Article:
Next month, Donald Cerrone will fight former UFC interim lightweight champion Tony Ferguson at the United Centre in Chicago. Nine weeks later, former lightweight champion Anthony Pettis will duke it out with Nate Diaz at the Honda Centre in Anaheim. These are objectively fascinating stylistic match-ups, between exciting fighters, which demand our attention for wildly different reasons.
UFC 238’s Ferguson-Cerrone could just as well be for the interim-interim championship, with “El Cucuy” having won 11 in a row and briefly holding one version of the 155-pound title over 2017-2018 before having it hastily stripped in March for what we’ll call “political reasons.” His opponent, “Dad-Cerrone,” is in the midst of a remarkable resurgence, having recently reclaimed a top-5 ranking with a near flawless performance over former title challenger Al Iaquinta earlier this month in Ottawa. They are fighting to determine who might be next for the winner of September’s unification bout between Khabib Nurmagomedov and Dustin Poirier; and more broadly, for an opportunity to etch their names into the history books as a UFC champion. It is the convergence of two epic odysseys, two of the sport’s most winningest and most resilient participants making a final break for the top of the mountain.
By contrast, UFC 241’s Diaz and Pettis will lock horns in a grudge match more than half a decade in the making. It will take place in a weight class neither of them belongs in, and by the time the cage door closes, it will have been a full three years since the recalcitrant Stockton native last fought, and more than four years since “Showtime” put together consecutive wins. It is a not a fight with title implications, but rather the intersection of two fighters who, in an age of weekly shows and Reebok-induced anonymity, have managed to capture and retain the public imagination. Pettis and Diaz have brand names. Diaz is the cannabis-smoking mutineer who never got treated right by the UFC brass until he shocked the world by submitting then-featherweight champion Conor McGregor on 11 days notice at UFC 196. Overnight, Diaz was on the mainstream sports world’s radar, and before you knew it he was extracting seven-figure paydays, beefing with Justin Bieber and inadvertently reviving a push towards fighter unionization. Pettis’ road has been a bit more windy: the former champion whose star power -- and commercial appeal -- once seemed unlimited, fell on hard times before re-branding as a bonus-hunting prophet of the “anywhere, anytime” ethos. Pettis has jumped across weight classes chasing big names, and last moved up to welterweight to fight resident Rubik’s cube Stephen Thompson, knocking out “Wonderboy” in one of the biggest upsets of 2019.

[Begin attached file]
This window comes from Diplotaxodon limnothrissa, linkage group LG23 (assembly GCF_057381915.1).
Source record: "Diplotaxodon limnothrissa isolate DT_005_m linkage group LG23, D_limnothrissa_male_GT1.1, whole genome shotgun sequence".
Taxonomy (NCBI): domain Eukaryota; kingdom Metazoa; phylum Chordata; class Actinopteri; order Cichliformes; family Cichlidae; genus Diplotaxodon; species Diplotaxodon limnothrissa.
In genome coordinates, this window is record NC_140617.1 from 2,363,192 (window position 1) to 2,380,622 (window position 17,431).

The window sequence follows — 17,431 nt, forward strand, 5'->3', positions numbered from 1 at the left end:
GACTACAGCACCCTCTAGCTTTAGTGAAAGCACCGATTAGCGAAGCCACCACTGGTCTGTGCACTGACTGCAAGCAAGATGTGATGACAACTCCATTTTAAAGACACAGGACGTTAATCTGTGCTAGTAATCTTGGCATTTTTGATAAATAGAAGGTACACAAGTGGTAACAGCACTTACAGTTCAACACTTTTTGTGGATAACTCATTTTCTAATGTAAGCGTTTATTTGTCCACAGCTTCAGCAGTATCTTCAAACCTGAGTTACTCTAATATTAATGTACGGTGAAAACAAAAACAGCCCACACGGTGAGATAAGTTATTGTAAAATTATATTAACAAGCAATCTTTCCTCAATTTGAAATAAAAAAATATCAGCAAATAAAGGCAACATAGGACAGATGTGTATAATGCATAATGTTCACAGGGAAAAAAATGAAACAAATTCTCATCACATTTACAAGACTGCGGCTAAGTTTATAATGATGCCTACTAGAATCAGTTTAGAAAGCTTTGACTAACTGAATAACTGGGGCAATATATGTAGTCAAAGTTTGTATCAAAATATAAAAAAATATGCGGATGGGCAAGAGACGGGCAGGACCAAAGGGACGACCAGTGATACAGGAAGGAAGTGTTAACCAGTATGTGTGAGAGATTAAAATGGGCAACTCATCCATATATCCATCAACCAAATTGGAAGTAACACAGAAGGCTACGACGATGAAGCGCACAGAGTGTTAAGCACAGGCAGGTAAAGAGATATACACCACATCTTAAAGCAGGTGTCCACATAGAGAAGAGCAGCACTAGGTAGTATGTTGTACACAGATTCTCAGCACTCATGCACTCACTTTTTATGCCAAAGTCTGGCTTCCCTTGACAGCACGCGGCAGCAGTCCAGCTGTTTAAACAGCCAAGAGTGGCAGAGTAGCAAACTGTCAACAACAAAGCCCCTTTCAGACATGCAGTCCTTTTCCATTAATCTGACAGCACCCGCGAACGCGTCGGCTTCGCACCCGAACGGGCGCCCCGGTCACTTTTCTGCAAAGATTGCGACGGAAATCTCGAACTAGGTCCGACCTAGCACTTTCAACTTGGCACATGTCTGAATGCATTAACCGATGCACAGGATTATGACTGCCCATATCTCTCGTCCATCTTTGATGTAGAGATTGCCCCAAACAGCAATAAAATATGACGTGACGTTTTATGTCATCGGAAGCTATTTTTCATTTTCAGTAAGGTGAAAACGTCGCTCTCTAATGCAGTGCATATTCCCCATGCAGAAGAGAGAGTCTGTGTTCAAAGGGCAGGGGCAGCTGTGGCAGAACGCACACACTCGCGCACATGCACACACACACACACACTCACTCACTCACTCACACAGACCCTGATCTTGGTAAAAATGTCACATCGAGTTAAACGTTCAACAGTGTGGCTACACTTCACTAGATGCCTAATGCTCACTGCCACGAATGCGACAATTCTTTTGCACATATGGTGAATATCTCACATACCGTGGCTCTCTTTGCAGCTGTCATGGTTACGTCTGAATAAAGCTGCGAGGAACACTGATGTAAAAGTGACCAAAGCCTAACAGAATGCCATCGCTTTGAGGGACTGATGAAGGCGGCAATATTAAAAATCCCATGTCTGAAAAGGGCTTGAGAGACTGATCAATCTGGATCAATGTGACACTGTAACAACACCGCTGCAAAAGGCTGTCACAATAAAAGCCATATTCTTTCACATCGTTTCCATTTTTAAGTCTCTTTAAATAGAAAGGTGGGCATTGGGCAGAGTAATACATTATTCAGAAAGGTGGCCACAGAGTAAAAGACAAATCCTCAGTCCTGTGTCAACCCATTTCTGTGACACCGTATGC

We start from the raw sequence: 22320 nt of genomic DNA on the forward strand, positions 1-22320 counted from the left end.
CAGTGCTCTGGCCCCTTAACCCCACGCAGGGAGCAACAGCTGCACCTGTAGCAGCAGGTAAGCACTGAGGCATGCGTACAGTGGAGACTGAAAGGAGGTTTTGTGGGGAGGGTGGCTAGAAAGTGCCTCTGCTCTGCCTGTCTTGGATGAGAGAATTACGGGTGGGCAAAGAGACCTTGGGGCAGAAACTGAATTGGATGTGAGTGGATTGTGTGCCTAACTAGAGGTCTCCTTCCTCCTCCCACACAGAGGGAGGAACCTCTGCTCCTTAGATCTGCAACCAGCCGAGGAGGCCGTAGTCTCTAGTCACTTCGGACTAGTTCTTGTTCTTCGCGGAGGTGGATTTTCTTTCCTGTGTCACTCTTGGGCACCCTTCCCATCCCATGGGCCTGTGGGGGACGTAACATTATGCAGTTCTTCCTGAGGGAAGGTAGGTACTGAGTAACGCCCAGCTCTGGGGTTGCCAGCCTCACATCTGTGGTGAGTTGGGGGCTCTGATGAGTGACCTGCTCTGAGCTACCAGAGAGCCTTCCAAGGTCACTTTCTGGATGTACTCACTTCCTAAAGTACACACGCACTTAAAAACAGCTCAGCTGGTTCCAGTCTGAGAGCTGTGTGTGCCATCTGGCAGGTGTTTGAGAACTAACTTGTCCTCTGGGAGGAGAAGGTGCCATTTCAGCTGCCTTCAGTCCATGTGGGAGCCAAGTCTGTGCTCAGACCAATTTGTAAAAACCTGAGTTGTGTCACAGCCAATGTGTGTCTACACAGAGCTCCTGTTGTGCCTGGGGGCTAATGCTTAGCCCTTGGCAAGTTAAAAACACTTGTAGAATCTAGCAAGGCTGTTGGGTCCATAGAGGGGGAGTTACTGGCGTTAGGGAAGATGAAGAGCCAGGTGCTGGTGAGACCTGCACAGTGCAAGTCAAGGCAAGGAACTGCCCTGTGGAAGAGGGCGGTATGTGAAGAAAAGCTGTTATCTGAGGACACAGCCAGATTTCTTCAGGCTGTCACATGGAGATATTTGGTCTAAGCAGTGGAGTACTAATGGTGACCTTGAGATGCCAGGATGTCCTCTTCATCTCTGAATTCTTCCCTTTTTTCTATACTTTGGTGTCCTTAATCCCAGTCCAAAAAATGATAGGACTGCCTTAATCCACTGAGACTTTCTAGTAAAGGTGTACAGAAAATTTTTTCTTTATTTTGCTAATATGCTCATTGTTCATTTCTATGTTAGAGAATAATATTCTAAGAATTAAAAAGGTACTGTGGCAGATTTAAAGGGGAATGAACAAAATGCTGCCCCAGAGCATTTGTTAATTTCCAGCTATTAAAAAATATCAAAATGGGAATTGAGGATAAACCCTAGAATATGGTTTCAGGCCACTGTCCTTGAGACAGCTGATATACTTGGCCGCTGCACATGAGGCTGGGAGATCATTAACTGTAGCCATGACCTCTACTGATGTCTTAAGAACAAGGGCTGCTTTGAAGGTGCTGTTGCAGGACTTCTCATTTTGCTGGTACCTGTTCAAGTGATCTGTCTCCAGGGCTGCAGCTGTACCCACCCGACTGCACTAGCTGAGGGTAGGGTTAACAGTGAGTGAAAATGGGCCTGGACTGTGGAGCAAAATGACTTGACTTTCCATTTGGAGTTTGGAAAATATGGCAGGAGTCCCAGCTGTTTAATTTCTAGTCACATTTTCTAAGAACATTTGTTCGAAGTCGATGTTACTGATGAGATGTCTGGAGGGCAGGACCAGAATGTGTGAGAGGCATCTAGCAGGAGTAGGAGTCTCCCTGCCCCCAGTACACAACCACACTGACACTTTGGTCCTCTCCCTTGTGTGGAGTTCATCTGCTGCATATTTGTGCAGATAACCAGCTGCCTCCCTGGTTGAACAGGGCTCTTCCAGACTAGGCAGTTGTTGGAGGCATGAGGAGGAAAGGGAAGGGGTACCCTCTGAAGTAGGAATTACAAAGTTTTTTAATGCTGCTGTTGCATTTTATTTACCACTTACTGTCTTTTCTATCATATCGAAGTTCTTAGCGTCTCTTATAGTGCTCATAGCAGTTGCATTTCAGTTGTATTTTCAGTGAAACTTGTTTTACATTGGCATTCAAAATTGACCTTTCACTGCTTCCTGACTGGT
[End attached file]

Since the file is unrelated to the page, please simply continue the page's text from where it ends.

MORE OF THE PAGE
These two fights tell us much about their participants -- their respective career arcs and motivations -- but they also speak more broadly to the depth of the 155-pound and 170-pound divisions. In 2019, a full third of the UFC’s events have been anchored by lightweights or welterweights, and with all due respect to UFC 238 and 241’s respective headliners, the injections of Cerrone-Ferguson and Diaz-Pettis were needed if the pay-per-views were to be even remotely successful. Even in the absence of their titleholders, meaningful, needle-moving fights abound in these equidistant divisions.